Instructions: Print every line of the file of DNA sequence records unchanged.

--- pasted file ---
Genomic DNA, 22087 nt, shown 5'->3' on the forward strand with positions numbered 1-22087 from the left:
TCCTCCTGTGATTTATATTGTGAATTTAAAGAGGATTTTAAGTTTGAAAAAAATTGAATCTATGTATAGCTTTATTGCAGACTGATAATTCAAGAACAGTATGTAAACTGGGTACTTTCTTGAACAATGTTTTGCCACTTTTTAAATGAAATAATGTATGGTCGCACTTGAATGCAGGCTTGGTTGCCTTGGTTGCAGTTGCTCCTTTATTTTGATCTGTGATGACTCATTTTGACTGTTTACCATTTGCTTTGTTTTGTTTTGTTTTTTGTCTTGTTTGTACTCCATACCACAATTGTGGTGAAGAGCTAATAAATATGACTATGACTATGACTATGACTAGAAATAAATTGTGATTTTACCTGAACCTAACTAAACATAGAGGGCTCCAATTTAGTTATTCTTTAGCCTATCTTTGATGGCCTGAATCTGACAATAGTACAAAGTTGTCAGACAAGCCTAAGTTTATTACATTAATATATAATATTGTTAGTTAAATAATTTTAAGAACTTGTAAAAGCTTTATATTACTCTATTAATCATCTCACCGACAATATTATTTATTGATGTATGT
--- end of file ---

Genomic DNA, 22087 nt, shown 5'->3' on the forward strand with positions numbered 1-22087 from the left:
TCCTCCTGTGATTTATATTGTGAATTTAAAGAGGATTTTAAGTTTGAAAAAAATTGAATCTATGTATAGCTTTATTGCAGACTGATAATTCAAGAACAGTATGTAAACTGGGTACTTTCTTGAACAATGTTTTGCCACTTTTTAAATGAAATAATGTATGGTCGCACTTGAATGCAGGCTTGGTTGCCTTGGTTGCAGTTGCTCCTTTATTTTGATCTGTGATGACTCATTTTGACTGTTTACCATTTGCTTTGTTTTGTTTTGTTTTTTGTCTTGTTTGTACTCCATACCACAATTGTGGTGAAGAGCTAATAAATATGACTATGACTATGACTATGACTAGAAATAAATTGTGATTTTACCTGAACCTAACTAAACATAGAGGGCTCCAATTTAGTTATTCTTTAGCCTATCTTTGATGGCCTGAATCTGACAATAGTACAAAGTTGTCAGACAAGCCTAAGTTTATTACATTAATATATAATATTGTTAGTTAAATAATTTTAAGAACTTGTAAAAGCTTTATATTACTCTATTAATCATCTCACCGACAATATTATTTATTGATGTATGT